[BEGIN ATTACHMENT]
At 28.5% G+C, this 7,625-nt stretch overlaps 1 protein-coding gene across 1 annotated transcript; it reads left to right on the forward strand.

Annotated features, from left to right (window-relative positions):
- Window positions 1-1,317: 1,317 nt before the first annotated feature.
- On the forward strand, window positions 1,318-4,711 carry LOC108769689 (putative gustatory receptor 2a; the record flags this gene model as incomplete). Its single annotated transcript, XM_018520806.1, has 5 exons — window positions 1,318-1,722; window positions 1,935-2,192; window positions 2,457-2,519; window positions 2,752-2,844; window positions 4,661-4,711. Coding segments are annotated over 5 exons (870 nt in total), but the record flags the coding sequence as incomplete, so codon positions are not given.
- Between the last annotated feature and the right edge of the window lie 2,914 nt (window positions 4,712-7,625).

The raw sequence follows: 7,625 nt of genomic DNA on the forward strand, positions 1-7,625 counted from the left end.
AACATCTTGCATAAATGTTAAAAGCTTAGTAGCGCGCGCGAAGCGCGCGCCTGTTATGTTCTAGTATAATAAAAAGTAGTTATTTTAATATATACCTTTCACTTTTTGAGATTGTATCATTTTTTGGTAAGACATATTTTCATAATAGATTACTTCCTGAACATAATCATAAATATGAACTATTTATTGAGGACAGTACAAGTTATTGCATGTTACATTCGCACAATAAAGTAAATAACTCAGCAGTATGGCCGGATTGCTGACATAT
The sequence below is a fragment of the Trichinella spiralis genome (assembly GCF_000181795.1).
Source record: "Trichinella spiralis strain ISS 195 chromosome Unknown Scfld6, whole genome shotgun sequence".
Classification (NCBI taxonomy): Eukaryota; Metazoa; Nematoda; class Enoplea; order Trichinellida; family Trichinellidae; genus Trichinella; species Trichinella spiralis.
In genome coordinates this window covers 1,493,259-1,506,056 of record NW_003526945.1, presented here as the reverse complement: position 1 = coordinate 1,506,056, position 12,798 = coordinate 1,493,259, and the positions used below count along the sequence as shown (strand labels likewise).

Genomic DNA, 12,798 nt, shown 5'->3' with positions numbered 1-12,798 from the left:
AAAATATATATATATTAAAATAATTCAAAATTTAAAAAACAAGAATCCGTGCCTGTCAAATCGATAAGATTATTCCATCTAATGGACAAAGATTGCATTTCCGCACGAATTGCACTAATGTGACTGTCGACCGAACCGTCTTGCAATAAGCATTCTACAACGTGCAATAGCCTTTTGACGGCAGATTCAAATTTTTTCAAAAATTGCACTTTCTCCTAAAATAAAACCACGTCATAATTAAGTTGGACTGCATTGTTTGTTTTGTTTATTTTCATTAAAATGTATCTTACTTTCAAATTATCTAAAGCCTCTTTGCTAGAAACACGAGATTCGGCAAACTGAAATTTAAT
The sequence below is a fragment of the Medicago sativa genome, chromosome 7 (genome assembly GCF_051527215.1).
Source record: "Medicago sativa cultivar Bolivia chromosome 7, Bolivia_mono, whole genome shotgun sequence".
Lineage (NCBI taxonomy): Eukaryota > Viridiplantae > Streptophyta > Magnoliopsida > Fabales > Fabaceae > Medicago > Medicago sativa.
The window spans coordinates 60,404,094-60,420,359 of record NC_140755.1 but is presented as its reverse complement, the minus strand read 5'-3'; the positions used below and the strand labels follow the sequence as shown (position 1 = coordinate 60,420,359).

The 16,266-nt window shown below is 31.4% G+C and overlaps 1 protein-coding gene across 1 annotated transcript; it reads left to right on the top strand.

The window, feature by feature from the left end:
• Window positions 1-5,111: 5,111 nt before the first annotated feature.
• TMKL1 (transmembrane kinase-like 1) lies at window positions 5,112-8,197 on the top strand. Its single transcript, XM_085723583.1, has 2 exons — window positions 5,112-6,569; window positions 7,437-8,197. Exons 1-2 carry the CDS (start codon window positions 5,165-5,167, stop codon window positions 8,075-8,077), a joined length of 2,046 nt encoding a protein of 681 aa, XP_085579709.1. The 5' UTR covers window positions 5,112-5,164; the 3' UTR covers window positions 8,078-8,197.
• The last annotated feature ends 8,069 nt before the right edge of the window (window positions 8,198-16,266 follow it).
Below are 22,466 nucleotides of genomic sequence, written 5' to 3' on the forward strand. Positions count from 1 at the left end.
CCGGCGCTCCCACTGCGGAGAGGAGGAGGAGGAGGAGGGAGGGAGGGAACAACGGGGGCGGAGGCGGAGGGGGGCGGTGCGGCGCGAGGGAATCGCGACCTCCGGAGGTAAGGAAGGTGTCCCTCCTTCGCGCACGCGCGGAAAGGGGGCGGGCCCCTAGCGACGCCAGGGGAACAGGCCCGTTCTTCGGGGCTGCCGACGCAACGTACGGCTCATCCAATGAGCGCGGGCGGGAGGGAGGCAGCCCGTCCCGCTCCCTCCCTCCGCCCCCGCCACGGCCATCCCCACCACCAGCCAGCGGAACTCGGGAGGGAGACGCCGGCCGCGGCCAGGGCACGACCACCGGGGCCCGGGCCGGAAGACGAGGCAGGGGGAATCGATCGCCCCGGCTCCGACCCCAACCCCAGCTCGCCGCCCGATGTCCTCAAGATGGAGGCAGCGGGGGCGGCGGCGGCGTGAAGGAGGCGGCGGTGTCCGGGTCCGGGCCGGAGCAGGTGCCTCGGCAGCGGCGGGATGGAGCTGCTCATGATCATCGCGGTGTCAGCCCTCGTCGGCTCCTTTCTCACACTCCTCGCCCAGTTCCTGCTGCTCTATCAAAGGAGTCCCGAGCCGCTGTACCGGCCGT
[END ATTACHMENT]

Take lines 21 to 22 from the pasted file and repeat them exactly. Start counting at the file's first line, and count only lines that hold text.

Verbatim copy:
• TMKL1 (transmembrane kinase-like 1) lies at window positions 5,112-8,197 on the top strand. Its single transcript, XM_085723583.1, has 2 exons — window positions 5,112-6,569; window positions 7,437-8,197. Exons 1-2 carry the CDS (start codon window positions 5,165-5,167, stop codon window positions 8,075-8,077), a joined length of 2,046 nt encoding a protein of 681 aa, XP_085579709.1. The 5' UTR covers window positions 5,112-5,164; the 3' UTR covers window positions 8,078-8,197.
• The last annotated feature ends 8,069 nt before the right edge of the window (window positions 8,198-16,266 follow it).